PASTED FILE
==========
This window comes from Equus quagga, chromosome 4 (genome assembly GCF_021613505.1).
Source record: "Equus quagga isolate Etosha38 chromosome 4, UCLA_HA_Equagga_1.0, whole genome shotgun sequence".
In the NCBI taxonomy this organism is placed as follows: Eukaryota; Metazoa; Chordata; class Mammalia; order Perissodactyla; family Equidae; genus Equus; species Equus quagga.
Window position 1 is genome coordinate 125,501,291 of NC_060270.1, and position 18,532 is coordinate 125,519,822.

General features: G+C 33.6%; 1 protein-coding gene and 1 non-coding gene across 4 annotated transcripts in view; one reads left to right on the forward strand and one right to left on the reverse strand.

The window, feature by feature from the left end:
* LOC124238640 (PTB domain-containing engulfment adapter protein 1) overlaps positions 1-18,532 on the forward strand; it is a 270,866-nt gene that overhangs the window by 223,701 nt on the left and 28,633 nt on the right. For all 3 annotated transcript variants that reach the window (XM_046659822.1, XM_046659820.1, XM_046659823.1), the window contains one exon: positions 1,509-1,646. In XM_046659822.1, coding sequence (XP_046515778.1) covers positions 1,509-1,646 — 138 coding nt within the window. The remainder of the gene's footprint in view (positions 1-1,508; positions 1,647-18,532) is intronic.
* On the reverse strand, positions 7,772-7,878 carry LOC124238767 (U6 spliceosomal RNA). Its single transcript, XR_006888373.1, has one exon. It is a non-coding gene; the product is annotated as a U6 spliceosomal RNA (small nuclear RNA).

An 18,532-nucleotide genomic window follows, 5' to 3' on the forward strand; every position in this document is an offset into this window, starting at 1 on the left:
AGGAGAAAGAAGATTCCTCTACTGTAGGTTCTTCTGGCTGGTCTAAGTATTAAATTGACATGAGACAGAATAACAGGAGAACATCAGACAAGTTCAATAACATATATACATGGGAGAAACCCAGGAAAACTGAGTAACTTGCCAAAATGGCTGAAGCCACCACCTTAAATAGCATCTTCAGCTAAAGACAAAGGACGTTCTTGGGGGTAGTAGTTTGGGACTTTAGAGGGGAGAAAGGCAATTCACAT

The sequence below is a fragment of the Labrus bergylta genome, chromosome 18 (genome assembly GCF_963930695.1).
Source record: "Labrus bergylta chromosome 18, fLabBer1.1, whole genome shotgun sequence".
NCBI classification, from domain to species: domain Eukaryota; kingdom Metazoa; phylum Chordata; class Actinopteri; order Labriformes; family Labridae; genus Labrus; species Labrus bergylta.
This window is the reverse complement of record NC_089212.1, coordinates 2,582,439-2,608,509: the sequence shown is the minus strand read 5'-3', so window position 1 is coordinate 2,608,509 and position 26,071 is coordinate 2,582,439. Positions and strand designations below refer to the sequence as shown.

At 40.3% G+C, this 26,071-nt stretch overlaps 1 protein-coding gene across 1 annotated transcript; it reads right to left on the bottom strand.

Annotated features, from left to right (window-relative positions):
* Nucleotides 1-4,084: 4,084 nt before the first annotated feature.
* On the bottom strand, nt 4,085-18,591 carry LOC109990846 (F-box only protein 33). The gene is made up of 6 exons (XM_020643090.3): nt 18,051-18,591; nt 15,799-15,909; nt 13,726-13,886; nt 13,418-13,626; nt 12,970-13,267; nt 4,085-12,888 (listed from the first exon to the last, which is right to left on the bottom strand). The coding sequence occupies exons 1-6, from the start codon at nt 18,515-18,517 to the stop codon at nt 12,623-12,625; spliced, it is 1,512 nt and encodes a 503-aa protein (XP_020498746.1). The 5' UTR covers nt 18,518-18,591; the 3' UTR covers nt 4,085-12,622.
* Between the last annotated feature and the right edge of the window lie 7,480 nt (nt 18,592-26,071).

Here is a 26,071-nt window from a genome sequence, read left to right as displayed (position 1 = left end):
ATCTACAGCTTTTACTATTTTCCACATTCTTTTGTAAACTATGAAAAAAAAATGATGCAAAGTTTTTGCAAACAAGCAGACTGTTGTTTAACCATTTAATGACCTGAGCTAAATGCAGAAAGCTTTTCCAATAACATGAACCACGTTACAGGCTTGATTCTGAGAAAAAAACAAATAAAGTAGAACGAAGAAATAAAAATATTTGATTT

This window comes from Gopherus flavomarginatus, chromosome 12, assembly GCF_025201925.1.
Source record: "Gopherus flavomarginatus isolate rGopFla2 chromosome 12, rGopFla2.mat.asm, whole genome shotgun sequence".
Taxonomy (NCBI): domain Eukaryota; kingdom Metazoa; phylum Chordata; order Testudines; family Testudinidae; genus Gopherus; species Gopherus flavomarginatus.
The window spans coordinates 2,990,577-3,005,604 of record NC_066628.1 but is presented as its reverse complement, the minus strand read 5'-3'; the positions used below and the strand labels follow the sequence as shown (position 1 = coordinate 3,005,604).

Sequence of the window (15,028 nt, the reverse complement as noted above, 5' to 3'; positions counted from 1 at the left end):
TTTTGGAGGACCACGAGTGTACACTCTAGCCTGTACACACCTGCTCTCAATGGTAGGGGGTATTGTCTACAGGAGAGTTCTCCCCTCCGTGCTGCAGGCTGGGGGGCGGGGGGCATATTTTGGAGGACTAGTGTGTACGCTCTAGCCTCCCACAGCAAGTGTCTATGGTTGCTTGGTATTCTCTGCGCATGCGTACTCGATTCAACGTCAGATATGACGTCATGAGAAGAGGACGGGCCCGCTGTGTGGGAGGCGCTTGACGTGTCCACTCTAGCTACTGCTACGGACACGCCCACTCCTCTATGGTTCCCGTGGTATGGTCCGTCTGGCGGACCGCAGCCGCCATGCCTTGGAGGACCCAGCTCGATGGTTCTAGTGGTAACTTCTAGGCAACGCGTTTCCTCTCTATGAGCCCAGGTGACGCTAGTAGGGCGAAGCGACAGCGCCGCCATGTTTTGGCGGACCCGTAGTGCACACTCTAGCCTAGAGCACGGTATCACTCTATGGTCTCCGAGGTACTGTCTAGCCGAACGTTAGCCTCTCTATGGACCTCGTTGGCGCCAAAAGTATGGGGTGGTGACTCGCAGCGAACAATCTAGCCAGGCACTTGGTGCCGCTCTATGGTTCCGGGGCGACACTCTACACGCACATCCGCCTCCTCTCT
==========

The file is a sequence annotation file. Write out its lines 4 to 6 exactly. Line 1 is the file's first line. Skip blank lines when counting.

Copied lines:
Window position 1 is genome coordinate 125,501,291 of NC_060270.1, and position 18,532 is coordinate 125,519,822.

General features: G+C 33.6%; 1 protein-coding gene and 1 non-coding gene across 4 annotated transcripts in view; one reads left to right on the forward strand and one right to left on the reverse strand.

The window, feature by feature from the left end: